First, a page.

Groundbreaking research led by BGI-Research and published in Science as a cover story in September 2022 used BGI’s Stereo-seq multi-omics technology to construct the world’s first spatiotemporal cellular atlas of axolotl brain development and regeneration. Dr. Li Hanbo, a researcher at BGI-Research was part of the research team and one of the corresponding authors of the paper.
Dr. Li Hanbo, a researcher at BGI-Research.
The complexity of the axolotl’s early wound healing particularly impressed Dr. Li: “The axolotl’s wound healing is a relatively gentle and orderly process which doesn’t cause scarring. This ensures subsequent tissue proliferation and differentiation potential and is a marked difference to a mammalian immune response which is rapid and intense, forming a scar and healing with a scab which hinders the possibility of subsequent regeneration.”
By using Stereo-seq, BGI’s spatial transcriptomic sequencing technology, the researchers were able to create a single-cell resolution spatiotemporal atlas of the axolotl brain telencephalon development. This demonstrated the characteristics of spatial distribution for various types of neurons and identified key stem cell subtypes in the regeneration process, and also outlined the cells’ space-time trajectory for reconstructing damaged neurons.
By understanding the cell types involved in the process of brain regeneration, scientists will be able to apply this knowledge to identify new ideas for regenerative medicine in mammals, potentially finding ways to promote self-repair and regeneration of tissues and organs in the human body in the future.
Dr. Li believes this work has given him a sense of mission. “Despite gaining degrees in biotechnology and developmental biology, I didn’t have the belief that life sciences research would be my future until I studied for a Ph.D. at Auburn University in the U.S. and conducted research on fish genetics and breeding.
“The training experience during my doctoral studies and the consequent achievements made me feel that what I do is really meaningful and valuable. Through joining BGI’s scientific research organization I have gained life science knowledge from the teams and this has given me a sense of mission,” he said.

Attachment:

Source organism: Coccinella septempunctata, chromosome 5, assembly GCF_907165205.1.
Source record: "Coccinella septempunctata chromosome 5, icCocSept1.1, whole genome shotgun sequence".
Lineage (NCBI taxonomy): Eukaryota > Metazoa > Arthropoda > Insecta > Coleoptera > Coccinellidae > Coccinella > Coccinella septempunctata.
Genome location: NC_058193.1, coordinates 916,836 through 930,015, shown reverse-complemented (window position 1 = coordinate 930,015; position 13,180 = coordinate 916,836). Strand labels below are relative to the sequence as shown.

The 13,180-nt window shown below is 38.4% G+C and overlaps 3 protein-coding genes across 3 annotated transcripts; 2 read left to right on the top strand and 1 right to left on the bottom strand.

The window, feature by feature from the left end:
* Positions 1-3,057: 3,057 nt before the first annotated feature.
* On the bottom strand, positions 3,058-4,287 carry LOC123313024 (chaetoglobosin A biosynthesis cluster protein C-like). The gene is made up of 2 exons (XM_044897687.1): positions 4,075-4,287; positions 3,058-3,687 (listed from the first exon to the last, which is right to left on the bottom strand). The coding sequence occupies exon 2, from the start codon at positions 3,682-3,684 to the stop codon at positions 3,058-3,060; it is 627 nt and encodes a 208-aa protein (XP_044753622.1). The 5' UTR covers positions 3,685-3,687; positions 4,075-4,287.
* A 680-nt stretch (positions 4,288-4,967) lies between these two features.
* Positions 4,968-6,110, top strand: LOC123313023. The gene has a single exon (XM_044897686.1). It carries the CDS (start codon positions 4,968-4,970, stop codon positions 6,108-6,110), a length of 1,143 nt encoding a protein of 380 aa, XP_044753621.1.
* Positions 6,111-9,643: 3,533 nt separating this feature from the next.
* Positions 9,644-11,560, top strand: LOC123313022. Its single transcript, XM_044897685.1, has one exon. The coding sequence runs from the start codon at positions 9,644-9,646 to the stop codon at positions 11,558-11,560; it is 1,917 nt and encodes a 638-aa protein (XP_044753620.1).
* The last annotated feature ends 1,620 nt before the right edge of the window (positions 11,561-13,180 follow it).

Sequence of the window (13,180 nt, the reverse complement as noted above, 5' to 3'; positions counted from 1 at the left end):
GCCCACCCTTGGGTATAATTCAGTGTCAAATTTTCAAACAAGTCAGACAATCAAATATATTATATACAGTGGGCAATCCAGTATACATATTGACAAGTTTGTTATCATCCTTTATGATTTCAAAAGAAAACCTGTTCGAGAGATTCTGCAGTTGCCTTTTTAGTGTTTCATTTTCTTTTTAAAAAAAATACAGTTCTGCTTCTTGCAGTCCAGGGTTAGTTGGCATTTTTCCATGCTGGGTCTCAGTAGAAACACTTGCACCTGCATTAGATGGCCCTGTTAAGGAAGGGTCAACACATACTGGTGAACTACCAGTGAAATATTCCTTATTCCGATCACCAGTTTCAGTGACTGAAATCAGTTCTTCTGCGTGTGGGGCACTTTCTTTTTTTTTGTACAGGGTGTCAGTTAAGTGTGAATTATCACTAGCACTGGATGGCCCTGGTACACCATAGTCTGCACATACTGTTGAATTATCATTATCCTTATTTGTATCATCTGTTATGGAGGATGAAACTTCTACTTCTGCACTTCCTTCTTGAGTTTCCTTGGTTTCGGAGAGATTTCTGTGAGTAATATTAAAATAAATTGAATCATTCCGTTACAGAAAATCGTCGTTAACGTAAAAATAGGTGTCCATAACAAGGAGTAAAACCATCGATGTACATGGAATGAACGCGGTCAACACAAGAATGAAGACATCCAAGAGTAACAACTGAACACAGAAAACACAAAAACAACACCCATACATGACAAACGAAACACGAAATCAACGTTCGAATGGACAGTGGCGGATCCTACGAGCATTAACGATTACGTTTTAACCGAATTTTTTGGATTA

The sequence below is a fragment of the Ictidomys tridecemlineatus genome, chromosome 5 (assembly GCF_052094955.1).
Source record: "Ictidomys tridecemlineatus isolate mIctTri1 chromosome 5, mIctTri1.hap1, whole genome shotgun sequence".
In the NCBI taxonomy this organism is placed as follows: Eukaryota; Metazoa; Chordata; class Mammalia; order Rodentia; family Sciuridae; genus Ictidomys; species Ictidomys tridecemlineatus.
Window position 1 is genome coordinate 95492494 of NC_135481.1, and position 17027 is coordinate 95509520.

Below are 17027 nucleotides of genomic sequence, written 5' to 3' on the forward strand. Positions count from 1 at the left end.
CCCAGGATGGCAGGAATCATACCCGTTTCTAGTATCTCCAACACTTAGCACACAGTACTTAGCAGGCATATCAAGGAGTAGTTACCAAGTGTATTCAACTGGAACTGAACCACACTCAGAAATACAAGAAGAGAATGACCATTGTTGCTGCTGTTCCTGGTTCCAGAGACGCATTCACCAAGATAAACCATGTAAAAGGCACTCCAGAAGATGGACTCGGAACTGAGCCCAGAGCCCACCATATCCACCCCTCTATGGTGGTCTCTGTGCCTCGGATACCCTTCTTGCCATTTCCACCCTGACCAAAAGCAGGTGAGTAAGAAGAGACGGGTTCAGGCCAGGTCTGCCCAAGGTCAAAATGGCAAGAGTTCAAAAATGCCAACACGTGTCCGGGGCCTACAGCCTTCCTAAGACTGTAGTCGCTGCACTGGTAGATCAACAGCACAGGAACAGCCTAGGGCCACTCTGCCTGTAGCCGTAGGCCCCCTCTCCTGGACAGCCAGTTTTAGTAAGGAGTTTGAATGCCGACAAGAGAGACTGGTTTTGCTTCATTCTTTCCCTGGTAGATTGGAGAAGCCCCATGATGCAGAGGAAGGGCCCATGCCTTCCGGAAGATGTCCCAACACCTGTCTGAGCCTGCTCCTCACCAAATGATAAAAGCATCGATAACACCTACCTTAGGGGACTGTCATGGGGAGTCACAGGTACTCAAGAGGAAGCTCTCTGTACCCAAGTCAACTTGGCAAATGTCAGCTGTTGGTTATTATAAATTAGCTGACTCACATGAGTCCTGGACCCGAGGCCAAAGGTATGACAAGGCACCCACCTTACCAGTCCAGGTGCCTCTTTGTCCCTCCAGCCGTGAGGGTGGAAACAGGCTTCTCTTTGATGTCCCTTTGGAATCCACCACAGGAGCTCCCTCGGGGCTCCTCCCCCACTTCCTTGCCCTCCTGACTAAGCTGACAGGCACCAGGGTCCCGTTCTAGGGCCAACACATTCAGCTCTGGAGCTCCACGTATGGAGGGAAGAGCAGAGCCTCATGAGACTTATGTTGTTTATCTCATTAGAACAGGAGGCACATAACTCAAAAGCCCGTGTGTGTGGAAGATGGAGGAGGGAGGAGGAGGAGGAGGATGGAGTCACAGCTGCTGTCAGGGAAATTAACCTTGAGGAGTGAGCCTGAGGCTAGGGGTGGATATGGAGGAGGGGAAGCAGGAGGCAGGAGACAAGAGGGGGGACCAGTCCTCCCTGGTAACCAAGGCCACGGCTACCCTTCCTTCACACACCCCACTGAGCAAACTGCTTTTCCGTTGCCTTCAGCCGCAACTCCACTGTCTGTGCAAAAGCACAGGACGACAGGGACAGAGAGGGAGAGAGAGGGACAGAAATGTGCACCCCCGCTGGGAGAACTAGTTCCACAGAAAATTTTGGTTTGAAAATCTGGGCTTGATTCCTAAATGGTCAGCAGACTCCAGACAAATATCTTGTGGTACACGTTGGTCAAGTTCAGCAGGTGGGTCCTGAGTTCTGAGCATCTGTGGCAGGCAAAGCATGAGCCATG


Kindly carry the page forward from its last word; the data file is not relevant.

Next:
Dr. Li is continuing the research into regeneration. “The regeneration research we are doing now is to learn from nature, learn from animals with abilities that humans do not have, find some answers that may be helpful to human health in the future, analyze these differences and establish theoretical models. This provides inspiration to other researchers to search for solutions to combat diseases.”
One of Dr. Li’s roles is to be a mentor to young, scientists of the future through BGI’s innovation class. He offers three pieces of advice: first, that it is important to consider whether they really have the commitment to engage in scientific research; second, that integrity is critical in scientific research; and third, that it is important to learn more through observation and then think flexibly.
He encourages them to view scientific research as a career where time and energy are important. “When you encounter difficulties, you must not deceive yourself, pretend that the difficulties do not exist, and avoid action because an issue appears too difficult. As scientists we must face up to difficulties and focus on solving the problem before moving on to other things,” says Dr. Li.
Dr. Li is unwavering in his commitment to the potential benefits of his research: “I think that life science research can provide possible solutions so that humans can lead longer and healthier lives. Regenerative research is a critical part of this.”